6.3 Clustering Methods

Clustering is a natural way for image segmentation since partitions of similar intensity or texture can be seen as different clusters, the same way human beings perceive objects. Let xi, i = 1, . . . , N, be a sample of the input space, and let c j C, j = 1, . . . , M, be one class of a total of M classes. A clustering

Statistical and Adaptive Approaches for Optimal Segmentation


algorithm determines the classes C and assigns every sample xi into one of

the classes. For hard clustering, a sample belongs to only one class, meaning


Ck C j = φ, k = j. For fuzzy clustering, a sample can be classified into more than one class with different membership values (a degree of similarity) [11]. The sum of all membership values of one sample is unity. Categorization and summary of most clustering techniques can be found in [12, 18, 19].

k-means (or c-means) and its fuzzy version FCM are two well-known classical clustering algorithms used for image segmentation. A comparative study of k-means and FCM is presented in [20]. Application of these algorithms and their variations on image segmentation can be found in [21–25].

The clustering techniques discussed below, namely, AFLC, DA, k-means, and FCM, can be regarded as optimization processes that seek to reduce misclassification by minimizing specific cost functions or system energy functions. Contrary to the classical Bayesian classifier that needs training, these clustering techniques are unsupervised. The complexity of these algorithms, however, varies. k-means and FCM are relatively simple and easier to implement but not as effective when compared to DA and AFLC, as will be demonstrated in the next section. The main problem inherent to both k-means and FCM is that the initial guess of the actual number of clusters present in a dataset is crucial to the convergence of the algorithms.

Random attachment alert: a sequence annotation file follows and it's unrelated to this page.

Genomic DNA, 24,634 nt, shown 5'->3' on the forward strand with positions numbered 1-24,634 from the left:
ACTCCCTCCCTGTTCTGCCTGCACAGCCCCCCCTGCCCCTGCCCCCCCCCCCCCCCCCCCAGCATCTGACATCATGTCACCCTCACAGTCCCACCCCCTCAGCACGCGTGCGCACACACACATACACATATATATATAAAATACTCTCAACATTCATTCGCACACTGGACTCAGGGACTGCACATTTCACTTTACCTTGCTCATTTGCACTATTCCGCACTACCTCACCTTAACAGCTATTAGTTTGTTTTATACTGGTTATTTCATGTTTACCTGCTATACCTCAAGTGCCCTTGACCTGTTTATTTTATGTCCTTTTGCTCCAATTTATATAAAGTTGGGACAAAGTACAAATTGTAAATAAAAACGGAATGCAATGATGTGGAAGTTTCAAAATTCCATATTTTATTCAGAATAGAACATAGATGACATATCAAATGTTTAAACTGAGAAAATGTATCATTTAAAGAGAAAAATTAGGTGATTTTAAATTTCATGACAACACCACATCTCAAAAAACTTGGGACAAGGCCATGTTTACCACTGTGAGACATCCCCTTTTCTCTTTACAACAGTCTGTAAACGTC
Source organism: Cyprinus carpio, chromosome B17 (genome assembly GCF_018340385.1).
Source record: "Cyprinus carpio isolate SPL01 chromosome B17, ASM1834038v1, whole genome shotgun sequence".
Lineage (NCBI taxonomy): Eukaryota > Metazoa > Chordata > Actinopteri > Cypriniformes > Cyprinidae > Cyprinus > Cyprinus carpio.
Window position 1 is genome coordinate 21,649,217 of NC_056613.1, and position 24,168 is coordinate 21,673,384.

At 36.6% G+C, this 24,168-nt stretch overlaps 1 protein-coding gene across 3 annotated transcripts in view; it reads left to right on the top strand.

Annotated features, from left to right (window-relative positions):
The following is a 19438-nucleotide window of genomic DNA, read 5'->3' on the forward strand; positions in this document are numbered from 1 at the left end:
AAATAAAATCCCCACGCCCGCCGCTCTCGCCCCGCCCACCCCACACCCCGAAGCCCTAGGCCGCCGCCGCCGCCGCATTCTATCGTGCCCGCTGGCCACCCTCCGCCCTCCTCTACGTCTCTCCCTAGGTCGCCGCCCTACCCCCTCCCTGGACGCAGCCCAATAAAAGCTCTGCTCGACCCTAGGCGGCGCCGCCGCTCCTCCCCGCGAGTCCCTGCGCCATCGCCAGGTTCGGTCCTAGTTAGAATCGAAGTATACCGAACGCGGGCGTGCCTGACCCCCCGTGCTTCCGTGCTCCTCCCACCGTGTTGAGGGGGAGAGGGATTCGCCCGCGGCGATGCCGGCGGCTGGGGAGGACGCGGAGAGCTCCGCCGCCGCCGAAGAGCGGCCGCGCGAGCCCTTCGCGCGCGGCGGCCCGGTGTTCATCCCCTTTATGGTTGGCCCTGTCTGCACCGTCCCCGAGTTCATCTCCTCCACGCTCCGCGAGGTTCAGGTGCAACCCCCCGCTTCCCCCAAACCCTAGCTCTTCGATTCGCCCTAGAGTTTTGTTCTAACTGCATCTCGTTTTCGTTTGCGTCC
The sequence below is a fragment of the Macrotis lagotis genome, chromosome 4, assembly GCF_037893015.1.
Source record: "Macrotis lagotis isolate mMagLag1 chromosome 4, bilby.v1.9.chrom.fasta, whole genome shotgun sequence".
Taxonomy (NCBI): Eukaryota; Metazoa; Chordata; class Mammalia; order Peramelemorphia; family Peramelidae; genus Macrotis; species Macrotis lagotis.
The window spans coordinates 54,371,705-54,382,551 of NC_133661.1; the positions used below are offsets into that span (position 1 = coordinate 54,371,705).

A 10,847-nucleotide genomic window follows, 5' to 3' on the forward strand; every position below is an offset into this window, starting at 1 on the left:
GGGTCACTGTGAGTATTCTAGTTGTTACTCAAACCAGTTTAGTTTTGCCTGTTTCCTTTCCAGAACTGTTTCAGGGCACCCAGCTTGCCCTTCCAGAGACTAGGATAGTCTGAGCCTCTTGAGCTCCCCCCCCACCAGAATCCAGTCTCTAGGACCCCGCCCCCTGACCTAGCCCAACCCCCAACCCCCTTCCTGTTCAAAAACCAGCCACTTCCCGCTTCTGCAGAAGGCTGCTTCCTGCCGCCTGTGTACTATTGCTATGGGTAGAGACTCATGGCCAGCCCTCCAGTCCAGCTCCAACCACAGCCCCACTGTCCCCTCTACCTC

6.3.1 Adaptive Fuzzy Leader Clustering

AFLC is an integrated neural-fuzzy clustering algorithm that can be used to learn cluster structure embedded in complex datasets in a self-organizing manner. The algorithm has a two-layer structure as illustrated in Fig. 6.1. The first layer uses a self-organizing neural network similar to ART1 [26–28] to find hard clusters. Let C be the current number of centroids and vi(i = 1, . . . , C) representing the centroids. When a new sample xk comes in, it is normalized and then initially classified into the cluster on which it has the largest projection (a winner-take-all or MAXNET [29, 30] learning rule):





i {


} =






















1, . . . , C


















bij =
















xkj =



















where i is the index of the winning centroid.